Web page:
Results: Twenty-six patients have been enrolled in the clinical trial. Patients’ clinical characteristics are included in Table 1. Twenty-three patients were evaluable for response. Among the 22 out of the 23 patients who were transfusion dependent at baseline, one achieved transfusion independence, and another had platelet count improvement. Three out of the 23 had progressive disease, and 18 had stable disease. Treatment was well tolerated with no severe adverse events. One patient died of sepsis unrelated to therapy. Overall, we did not observe any improvement in the blast counts and cytogenetic and/or mutational burden.

To evaluate the biological effects of canakinumab, we performed scRNA-seq of Lin-CD34+ HSPCs (Figure 1) and MNCs at therapy baseline and after 2, 4, 5, 8, and 11 cycles of treatment. Consistent with our initial hypotheses, these analyses revealed that canakinumab decreased the frequencies of hematopoietic stem cells (HSCs) and multipotent myeloid progenitors (MPPs). Differential analysis between the samples showed that HSCs and MPPs significantly downregulated the expression of genes involved in cytokine signaling (e.g., IL-1B, CXCL2, and CXCL8), TNFα-induced activation of NF-κB, and hypoxia pathways, which demonstrated efficient target engagement of canakinumab on MDS cells. Similar results were also observed in downstream monocytes and B cells. In contrast, we did not observe any significant change in the HSPC architecture in the BM of patients with stable disease or whose disease did not respond to canakinumab. Consistent with our previous results in early stage MDS, the patient who achieved hematological improvement after canakinumab therapy was the only one among the cohort who carried a single mutation affecting DNMT3A (Table1).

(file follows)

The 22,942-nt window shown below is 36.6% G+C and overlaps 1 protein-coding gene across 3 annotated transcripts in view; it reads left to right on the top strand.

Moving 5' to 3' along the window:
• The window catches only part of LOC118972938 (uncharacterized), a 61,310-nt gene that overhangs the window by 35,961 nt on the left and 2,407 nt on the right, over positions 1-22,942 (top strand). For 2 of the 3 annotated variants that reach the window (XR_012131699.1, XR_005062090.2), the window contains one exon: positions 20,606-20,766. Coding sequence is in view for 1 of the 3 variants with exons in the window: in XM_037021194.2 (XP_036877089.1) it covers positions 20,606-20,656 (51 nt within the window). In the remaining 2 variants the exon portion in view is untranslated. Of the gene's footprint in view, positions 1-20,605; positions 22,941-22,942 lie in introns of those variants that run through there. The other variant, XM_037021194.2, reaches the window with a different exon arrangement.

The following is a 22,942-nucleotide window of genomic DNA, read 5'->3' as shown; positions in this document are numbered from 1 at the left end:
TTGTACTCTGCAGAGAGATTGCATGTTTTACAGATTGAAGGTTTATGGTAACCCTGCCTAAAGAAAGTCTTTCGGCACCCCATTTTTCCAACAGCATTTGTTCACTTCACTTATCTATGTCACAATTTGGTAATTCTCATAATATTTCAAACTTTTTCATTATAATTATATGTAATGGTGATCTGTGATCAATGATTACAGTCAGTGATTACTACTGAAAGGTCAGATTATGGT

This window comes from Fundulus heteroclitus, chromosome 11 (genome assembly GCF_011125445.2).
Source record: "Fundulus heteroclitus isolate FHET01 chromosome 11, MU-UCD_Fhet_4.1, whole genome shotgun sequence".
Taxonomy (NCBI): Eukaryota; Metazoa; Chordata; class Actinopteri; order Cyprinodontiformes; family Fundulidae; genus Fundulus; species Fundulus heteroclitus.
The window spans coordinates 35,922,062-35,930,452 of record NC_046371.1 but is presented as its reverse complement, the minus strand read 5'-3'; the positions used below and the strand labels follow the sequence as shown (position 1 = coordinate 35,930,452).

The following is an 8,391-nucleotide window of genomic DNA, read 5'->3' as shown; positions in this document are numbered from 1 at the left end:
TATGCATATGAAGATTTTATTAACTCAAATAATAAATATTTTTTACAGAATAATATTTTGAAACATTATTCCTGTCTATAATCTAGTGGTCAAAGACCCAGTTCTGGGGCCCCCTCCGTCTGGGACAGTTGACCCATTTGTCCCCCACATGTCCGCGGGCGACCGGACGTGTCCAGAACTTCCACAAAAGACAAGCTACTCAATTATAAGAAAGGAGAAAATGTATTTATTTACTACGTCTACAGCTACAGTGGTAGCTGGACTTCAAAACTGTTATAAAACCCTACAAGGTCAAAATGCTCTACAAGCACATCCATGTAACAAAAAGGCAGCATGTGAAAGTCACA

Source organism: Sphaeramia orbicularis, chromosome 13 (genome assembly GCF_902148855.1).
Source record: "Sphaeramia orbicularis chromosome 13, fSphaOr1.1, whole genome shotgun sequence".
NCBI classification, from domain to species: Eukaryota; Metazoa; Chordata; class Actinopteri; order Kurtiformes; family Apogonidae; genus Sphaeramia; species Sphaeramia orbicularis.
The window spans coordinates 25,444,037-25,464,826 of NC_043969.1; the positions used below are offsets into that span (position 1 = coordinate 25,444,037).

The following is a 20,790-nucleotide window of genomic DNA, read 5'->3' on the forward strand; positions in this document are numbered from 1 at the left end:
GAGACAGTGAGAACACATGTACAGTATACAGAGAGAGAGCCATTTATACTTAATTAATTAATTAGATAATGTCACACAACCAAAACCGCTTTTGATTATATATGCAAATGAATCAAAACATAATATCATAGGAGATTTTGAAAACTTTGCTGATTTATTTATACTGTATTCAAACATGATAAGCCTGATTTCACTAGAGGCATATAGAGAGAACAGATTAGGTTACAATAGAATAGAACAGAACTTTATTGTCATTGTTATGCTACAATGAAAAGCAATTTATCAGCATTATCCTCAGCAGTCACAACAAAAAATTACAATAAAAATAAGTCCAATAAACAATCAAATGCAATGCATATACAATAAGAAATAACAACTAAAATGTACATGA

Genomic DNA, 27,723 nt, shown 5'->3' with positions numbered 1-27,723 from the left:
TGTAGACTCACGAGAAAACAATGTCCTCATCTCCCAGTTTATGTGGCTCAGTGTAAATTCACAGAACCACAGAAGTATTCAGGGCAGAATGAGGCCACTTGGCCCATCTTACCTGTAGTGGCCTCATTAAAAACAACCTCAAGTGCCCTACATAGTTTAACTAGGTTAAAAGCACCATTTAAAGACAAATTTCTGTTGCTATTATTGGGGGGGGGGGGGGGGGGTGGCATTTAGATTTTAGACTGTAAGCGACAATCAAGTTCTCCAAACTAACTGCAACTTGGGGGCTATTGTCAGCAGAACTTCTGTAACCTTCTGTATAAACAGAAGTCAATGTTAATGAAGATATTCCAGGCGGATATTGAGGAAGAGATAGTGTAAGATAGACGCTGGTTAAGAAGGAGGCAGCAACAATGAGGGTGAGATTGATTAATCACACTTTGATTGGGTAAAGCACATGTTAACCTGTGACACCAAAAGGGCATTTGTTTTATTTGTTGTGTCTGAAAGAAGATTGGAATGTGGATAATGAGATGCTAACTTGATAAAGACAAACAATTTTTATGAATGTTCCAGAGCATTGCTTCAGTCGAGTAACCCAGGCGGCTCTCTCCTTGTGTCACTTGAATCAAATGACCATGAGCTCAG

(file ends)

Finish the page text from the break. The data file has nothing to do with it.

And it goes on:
Conclusion. This study demonstrates that canakinumab is safe in MDS and efficiently targets IL-1B signaling. However, the biological effect of canakinumab has not yet translated in clinical responses in the subset of patients enrolled in this clinical trial. The study will accrue transfusion independent patients and patients with early stage MDS as CCUS.

Disclosures: Garcia-Manero: AbbVie: Honoraria, Research Funding; Aprea: Honoraria; Curis: Honoraria, Research Funding; Gilead Sciences: Research Funding; Novartis: Honoraria, Research Funding; BMS: Consultancy, Honoraria, Research Funding; Genentech: Honoraria, Research Funding; Astex: Consultancy, Honoraria, Research Funding; Acceleron Pharma: Consultancy. Borthakur: Catamaran Bio, Abbvie, PPD Development, Protagonist Therapeutics, Janssen: Consultancy; Astex Pharmaceuticals, Ryvu, PTC Therapeutics: Research Funding; Pacylex, Novartis, Cytomx, Bio Ascend: Membership on an entity's Board of Directors or advisory committees. Takahashi: Symbio Pharmaceuticals: Consultancy; Ostuka Pharmaceuticals: Honoraria; Agios: Consultancy; Celgene/BMS: Consultancy; GSK: Consultancy; Novartis: Consultancy; Mission Bio: Honoraria; Illumina: Honoraria. Short: Amgen: Consultancy, Honoraria; Stemline Therapeutics: Research Funding; Astellas: Research Funding; Takeda Oncology: Consultancy, Research Funding; Novartis: Consultancy; AstraZeneca: Consultancy; Pfizer: Consultancy. Issa: Novartis, Kura Oncology, Nuprobe: Consultancy; Celgene, Kura Oncology, Syndax, Merck, Cullinan and Novartis: Research Funding. Colla: Amgen: Research Funding.

<< Previous Abstract | Next Abstract
*signifies non-member of ASH